During the Wyoming Cowboys season in mid-October, head coach Lloyd Eaton dismisses 14 Black players from the team after they ask to wear black armbands during the upcoming home game against BYU. In their game against each other the year prior, BYU players taunted Black players on Wyoming with racial epithets and spit on them. A week before the 1969 game, the school’s campus activist group the Black Student Alliance asks the Wyoming football team’s Black members to boycott the game to protest the racist events of the last game and the Mormon Church’s refusal to allow Black men in the priesthood. The day before the game, the players don black armbands on their clothes and go to Eaton’s office to discuss how they might show solidarity with the BSA protest. Upon seeing them with the armbands, Eaton immediately dismisses them from the team. According to Joe Williams, a team co-captain before he was suspended: “We wanted to see if we could wear black armbands in the game, or black socks, or black X’s on our helmets. And if he had said no we had already agreed that we would be willing to protest with nothing but our black skins.”
Missouri football players boycott football-activities until school president resigns
Following several racially charged incidents at the University of Missouri, and the campus wide student protests criticizing university president Tim Wolfe’s handling of the matter, the football team pledged to boycott all football-related activities until Wolfe resigned or was fired. The school’s AD and its longtime coach Gary Pinkel stood with the boycotting players, matter-of-factly stating “The Mizzou Family stands as one. We are united. We are behind our players.” Days later, Wolfe stepped down.
Four NBA stars attend ESPYS Awards, calling for social change
Carmelo Anthony, Chris Paul, Dwyane Wade and LeBron James take the stage together at the 2016 ESPY Awards in Los Angeles and urge their fellow athletes to be leaders for racial justice and social change.
Ibtihaj Muhammad wins Bronze Medal at 2016 Summer Olympic Games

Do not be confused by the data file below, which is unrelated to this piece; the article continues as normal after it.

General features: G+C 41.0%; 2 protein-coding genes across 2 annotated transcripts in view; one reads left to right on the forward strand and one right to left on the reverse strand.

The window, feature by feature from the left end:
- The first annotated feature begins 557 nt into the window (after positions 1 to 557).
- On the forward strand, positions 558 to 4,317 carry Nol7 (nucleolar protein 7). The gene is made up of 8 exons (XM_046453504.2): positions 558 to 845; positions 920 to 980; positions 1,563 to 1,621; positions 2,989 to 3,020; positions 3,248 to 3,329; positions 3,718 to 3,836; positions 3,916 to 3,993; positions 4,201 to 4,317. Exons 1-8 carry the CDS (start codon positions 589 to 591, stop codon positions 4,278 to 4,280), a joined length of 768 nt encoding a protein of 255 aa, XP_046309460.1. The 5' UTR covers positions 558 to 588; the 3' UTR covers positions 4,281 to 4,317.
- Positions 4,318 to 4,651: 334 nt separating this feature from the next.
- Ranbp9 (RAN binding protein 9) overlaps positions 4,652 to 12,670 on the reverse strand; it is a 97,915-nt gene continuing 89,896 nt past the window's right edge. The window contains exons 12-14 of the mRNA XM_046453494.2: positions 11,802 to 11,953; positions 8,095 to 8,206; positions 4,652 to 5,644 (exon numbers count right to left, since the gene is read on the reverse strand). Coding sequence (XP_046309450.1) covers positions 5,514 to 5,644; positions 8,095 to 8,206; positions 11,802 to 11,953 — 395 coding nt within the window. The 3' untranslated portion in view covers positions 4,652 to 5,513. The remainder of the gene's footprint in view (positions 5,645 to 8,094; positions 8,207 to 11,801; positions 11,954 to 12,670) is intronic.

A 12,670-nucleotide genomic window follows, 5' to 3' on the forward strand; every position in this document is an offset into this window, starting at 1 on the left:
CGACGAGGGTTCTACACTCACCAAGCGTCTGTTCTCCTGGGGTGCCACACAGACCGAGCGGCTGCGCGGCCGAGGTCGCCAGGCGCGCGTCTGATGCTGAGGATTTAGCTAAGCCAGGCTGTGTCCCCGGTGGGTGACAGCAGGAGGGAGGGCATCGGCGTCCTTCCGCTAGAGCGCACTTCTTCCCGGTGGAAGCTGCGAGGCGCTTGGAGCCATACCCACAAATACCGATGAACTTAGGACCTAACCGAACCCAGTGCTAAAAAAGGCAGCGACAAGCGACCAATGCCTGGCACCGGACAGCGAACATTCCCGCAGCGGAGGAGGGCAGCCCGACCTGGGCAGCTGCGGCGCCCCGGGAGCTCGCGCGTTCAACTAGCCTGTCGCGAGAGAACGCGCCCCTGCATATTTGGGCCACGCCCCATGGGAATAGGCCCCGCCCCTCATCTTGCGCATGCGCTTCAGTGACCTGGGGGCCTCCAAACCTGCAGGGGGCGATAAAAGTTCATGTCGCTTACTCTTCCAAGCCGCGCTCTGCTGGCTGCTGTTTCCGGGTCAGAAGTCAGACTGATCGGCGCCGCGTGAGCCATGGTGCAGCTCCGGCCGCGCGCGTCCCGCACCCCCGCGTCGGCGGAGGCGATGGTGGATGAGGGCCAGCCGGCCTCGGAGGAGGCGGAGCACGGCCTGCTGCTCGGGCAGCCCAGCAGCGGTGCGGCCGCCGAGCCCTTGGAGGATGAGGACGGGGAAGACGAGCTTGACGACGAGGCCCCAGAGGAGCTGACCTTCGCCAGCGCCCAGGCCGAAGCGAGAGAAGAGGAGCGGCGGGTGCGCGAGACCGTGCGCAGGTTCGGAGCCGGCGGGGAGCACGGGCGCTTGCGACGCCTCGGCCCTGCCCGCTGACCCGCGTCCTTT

Muhammad, a sabre fencer, wins the bronze medal as part of Team USA in the Team Sabre during the 2016 Summer Olympic Games in Brazil. She becomes the first female Muslim American athlete to earn a medal at the Olympics and also the first Muslim American woman to wear a hijab while competing for the United States in the Olympics. Following her historic medal, Muhammad uses her platform to tackle racism and Islamophobia and educate others on making a difference. As a woman athlete who is both Black and Muslim, she’s working to remove the barriers, biases and stereotypes that stood in her way. In a 2018 Yahoo! Sports interview, she said “I can’t sit here as the first Muslim woman to represent the United States at the Olympic Games and be numb on these issues that directly affect me.”
Colin Kaepernick protests during the national anthem
In response to police shootings and brutality against people of color, including the 2015 killing of Mario Woods by San Francisco police, Kaepernick first takes a knee during the national anthem before a 2016 preseason game against the San Diego Chargers. He chooses to kneel instead of sit during the anthem to show respect for the military, after speaking with former NFL player and U.S. Army Green Beret Nate Boyer. His act of protest to bring attention to police brutality and oppression of people of color continues throughout the 2016 season. Of his protest, Kaepernick said “If they take football away, my endorsements from me, I know that I stood up for what is right.” Kaepernick has not played in an NFL game since the end of the 2016 season.
The NFL and Players Coalition launch Inspire Change initiative
The NFL and Players Coalition announce the launch of the Inspire Change initiative, which showcases the collaborative efforts of players, owners and the league to create positive change in communities across the country. Working together with the Players Coalition, NFL teams and the league office continue supporting programs and initiatives reducing barriers to opportunity, with a focus on three priority areas: education and economic advancement, police and community relations and criminal justice reform.